MANY Malaysians have fallen victim to phone and online scams, which cause their savings to be transferred out of their bank accounts without their consent.
Although no precise statistics have been reported, it was recently reported by the media that between 2020 and May 2022, almost 72,000 cases of fraud were reported, involving losses of over RM5.2 bil.
In other words, every day in Malaysia there are more than 80 cases of fraud, causing Malaysians to lose almost RM6 mil collectively.
Therefore, it is time for the Government to take more decisive steps on this issue.
Firstly, the banking sector should be required to improve its security system as a whole, including the consumer-side process.
It may be that the bank’s internal system is safe from the risk of being hacked, but with the rise of online banking, consumer devices such as mobile phones and personal computers do not have the security capabilities of a bank’s internal system.
Thus, the banking sector should be held responsible for refining the entire security system, including processes involving user devices.
Secondly, the process for the victim to get back their lost money should be simplified and accelerated.
Often the case of getting the victim’s money back will take several months, and with luck, the money will be returned. However, with the current policy, the bank will manage to wash its hands in most cases and the victim will not get any compensation despite waiting for months.
“Don’t let banks off the hook so easily”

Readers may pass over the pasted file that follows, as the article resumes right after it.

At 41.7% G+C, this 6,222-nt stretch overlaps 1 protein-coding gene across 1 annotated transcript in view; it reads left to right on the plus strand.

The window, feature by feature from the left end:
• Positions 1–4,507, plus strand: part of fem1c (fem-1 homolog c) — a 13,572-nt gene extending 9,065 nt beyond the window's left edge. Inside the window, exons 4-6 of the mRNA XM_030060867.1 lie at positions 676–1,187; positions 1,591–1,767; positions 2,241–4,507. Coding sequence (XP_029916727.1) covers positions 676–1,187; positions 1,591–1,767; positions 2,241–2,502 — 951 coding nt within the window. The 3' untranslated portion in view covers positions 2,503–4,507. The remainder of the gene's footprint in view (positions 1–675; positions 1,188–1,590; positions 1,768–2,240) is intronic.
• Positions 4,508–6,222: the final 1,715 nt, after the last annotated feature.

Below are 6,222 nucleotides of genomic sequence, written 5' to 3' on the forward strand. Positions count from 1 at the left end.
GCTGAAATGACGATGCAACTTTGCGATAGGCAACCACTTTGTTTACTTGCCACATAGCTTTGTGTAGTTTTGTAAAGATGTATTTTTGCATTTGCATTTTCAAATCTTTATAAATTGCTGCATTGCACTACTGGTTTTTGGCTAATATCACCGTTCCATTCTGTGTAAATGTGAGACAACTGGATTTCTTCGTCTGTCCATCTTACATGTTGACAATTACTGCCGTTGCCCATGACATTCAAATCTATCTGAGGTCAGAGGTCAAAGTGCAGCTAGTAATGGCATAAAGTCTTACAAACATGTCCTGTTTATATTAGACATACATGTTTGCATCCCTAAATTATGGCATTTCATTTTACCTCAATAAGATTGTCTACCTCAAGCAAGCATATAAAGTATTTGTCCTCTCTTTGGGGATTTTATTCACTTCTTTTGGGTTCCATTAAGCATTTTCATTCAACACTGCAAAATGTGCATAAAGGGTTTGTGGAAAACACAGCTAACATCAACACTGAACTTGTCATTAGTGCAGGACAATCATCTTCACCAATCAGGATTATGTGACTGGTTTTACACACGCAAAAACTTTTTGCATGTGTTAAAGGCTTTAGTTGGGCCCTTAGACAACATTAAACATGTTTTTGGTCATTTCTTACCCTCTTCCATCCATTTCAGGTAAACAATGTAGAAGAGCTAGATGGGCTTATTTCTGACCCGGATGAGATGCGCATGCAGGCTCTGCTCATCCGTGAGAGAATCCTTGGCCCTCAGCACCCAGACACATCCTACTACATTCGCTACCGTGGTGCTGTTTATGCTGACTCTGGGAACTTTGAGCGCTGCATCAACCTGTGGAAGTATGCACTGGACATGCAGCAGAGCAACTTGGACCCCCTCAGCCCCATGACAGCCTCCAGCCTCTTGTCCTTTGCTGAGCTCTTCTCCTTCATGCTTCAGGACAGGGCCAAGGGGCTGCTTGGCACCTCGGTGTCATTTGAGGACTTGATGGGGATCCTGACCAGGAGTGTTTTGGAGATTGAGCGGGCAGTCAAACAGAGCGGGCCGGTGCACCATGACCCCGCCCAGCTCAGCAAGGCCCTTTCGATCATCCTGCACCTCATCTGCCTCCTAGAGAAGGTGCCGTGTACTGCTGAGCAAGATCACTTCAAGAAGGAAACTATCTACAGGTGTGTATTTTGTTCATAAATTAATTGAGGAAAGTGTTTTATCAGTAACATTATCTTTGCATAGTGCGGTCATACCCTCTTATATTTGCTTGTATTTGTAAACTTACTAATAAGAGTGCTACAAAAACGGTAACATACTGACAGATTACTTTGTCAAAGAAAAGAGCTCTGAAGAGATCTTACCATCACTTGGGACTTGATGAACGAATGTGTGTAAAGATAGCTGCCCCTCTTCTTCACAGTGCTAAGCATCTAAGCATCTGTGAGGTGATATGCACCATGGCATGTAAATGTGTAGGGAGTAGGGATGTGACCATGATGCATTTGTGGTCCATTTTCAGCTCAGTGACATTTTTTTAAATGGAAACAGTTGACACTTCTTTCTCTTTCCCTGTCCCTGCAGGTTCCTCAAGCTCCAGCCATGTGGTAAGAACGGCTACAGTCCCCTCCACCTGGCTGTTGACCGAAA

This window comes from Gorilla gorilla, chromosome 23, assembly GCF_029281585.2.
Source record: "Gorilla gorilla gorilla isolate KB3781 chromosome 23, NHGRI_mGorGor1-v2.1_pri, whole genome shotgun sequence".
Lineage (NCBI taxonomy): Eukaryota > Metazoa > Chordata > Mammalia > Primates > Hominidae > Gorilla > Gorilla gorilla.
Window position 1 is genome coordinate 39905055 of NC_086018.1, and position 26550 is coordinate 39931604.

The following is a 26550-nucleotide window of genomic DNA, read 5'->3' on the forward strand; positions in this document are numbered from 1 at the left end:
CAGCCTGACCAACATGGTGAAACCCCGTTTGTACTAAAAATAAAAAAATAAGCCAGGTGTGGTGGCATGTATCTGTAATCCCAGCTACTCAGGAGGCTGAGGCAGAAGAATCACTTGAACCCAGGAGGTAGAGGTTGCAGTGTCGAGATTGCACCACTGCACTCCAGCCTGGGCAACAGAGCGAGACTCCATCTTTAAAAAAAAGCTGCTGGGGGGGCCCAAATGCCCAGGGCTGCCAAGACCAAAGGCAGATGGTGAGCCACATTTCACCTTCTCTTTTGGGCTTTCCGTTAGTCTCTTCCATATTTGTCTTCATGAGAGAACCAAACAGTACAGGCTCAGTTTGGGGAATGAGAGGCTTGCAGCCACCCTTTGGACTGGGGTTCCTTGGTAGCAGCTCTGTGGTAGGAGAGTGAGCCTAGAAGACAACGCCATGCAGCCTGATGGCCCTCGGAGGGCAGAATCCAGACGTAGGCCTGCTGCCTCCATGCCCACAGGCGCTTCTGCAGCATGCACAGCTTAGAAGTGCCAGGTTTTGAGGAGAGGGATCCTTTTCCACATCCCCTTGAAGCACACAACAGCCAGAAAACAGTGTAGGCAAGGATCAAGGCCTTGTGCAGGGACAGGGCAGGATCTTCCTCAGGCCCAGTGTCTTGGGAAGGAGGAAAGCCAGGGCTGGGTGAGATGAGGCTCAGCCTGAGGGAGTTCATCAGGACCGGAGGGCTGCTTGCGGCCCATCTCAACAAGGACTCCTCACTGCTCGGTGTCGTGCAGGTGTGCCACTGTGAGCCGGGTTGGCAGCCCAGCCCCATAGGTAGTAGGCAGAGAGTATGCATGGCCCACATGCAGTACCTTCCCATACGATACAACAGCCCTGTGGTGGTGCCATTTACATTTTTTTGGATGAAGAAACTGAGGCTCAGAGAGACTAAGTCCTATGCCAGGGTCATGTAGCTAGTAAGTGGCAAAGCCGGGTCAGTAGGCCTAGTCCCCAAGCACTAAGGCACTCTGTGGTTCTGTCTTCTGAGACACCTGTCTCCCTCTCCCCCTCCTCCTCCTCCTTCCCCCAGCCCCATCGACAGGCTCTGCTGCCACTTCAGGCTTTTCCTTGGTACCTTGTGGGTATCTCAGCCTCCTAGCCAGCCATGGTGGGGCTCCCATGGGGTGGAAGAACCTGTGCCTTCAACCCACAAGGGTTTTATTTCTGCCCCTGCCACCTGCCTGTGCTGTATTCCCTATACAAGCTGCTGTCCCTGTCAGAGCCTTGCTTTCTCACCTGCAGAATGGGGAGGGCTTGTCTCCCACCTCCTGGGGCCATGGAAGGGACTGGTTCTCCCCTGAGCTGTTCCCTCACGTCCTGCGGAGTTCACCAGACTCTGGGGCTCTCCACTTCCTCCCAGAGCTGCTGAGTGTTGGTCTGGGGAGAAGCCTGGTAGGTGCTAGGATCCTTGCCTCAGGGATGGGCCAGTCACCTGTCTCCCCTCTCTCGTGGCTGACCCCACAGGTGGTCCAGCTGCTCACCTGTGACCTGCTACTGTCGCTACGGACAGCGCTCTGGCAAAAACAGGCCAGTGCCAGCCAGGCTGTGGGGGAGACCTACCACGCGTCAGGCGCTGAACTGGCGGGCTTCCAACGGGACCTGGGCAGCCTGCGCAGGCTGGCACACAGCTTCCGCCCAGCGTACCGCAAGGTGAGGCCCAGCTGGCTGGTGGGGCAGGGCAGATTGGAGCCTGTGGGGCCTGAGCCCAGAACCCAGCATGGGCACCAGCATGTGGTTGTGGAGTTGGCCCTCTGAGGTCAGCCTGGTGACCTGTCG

Therefore, thirdly, banks should not be easily let off the hook by giving excuses that all internal security measures have been implemented.
In many cases, it was reported that depositors never got the transaction authorisation code (TAC) but yet their money was transferred. The bank, on the other hand, stated that the code had been sent.
In such situations where the current policy favours the banks, the banks can finally wash their hands of their responsibilities.
This policy should be changed so that banks are held accountable for the loss of money that occurs at their hands.
Fourthly, protection such as Perbadanan Insuran Insuran Malaysia (PDIM) should be expanded to face new risks such as online fraud since banking now involves more online transactions, which are exposed to such cases.
Fifthly, the enforcement authorities should increase their capacity to detect, arrest and subsequently prosecute the masterminds of these fraud cases. Fraud syndicates must be destroyed.
The strange thing is, if even the phone conversations of ministers and politicians can be detected, recorded and disclosed, why are the enforcement agencies unable to detect the scammers involved through phone conversations with victims?
The Government needs to stop giving space to the banks to keep making excuses on this issue.
All this time, people believe that their money is safe in the bank, but when there is a weakness in the banking security system, the banks have to take responsibility and play their role. – Sept 24, 2022
Steven Sim is the DAP MP for Bukit Mertajam.
The views expressed are solely of the author and do not necessarily reflect those of Focus Malaysia.
Main photo credit: Getty Images